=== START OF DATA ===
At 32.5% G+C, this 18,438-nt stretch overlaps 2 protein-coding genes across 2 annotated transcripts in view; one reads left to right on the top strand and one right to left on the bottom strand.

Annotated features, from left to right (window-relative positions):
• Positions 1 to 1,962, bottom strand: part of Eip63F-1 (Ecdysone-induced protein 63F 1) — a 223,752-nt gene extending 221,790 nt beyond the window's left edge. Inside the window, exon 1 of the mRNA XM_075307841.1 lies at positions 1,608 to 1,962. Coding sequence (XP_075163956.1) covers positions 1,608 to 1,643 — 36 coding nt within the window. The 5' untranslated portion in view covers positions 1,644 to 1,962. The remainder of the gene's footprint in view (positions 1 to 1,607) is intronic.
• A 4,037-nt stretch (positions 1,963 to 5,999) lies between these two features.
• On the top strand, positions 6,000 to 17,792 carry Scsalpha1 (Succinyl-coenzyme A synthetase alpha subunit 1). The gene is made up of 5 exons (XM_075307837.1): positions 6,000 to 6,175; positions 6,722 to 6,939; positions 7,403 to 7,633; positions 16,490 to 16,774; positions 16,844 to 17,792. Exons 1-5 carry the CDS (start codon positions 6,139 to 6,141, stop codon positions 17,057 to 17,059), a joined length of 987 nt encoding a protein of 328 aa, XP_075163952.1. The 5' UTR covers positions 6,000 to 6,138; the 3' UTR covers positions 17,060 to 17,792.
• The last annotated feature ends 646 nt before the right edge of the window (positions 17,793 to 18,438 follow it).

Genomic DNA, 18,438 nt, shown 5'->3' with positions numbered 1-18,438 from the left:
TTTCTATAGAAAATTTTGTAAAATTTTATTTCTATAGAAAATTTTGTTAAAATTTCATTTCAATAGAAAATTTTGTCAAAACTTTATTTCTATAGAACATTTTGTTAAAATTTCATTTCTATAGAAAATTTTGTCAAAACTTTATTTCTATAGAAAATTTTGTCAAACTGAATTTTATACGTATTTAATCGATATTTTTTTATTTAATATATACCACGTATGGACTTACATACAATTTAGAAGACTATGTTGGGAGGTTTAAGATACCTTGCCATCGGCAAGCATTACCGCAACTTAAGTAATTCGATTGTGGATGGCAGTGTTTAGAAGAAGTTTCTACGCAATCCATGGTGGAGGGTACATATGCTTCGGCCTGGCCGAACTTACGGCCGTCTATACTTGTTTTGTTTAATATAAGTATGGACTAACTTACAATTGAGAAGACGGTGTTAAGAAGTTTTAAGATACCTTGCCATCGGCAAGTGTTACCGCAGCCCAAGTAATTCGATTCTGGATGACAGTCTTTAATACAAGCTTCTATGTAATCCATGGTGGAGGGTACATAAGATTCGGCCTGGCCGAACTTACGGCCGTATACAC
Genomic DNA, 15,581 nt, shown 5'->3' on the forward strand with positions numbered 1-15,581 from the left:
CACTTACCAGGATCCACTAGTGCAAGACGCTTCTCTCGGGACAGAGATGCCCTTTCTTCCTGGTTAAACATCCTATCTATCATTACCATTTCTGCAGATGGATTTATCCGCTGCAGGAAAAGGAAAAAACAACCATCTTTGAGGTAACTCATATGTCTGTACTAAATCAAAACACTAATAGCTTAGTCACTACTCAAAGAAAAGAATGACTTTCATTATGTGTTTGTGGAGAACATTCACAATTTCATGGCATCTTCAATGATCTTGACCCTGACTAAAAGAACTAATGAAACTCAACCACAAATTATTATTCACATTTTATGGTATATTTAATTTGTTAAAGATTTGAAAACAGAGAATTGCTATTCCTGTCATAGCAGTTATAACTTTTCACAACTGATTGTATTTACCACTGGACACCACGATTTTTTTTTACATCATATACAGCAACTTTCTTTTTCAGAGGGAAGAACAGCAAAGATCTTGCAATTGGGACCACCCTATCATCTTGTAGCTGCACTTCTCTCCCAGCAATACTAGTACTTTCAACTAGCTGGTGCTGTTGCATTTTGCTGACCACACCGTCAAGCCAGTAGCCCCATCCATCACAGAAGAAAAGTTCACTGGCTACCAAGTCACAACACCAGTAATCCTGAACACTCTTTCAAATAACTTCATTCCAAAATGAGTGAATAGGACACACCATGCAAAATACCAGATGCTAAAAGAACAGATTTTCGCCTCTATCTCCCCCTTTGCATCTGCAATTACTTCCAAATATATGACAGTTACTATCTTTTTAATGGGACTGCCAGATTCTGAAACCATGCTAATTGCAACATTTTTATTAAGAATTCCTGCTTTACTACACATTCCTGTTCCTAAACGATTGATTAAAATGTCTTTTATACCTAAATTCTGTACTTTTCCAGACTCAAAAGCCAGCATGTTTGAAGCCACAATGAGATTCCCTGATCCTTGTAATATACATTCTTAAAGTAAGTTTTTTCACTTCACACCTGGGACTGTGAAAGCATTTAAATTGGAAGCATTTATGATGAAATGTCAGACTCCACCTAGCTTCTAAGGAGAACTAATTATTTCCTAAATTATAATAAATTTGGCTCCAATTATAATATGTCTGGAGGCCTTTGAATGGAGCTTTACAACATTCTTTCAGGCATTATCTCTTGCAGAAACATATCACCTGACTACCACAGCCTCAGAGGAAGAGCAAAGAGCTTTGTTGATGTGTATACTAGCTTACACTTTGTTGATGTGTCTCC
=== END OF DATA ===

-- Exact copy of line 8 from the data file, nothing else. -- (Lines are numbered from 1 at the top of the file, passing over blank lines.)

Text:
TTTCTATAGAAAATTTTGTAAAATTTTATTTCTATAGAAAATTTTGTTAAAATTTCATTTCAATAGAAAATTTTGTCAAAACTTTATTTCTATAGAACATTTTGTTAAAATTTCATTTCTATAGAAAATTTTGTCAAAACTTTATTTCTATAGAAAATTTTGTCAAACTGAATTTTATACGTATTTAATCGATATTTTTTTATTTAATATATACCACGTATGGACTTACATACAATTTAGAAGACTATGTTGGGAGGTTTAAGATACCTTGCCATCGGCAAGCATTACCGCAACTTAAGTAATTCGATTGTGGATGGCAGTGTTTAGAAGAAGTTTCTACGCAATCCATGGTGGAGGGTACATATGCTTCGGCCTGGCCGAACTTACGGCCGTCTATACTTGTTTTGTTTAATATAAGTATGGACTAACTTACAATTGAGAAGACGGTGTTAAGAAGTTTTAAGATACCTTGCCATCGGCAAGTGTTACCGCAGCCCAAGTAATTCGATTCTGGATGACAGTCTTTAATACAAGCTTCTATGTAATCCATGGTGGAGGGTACATAAGATTCGGCCTGGCCGAACTTACGGCCGTATACAC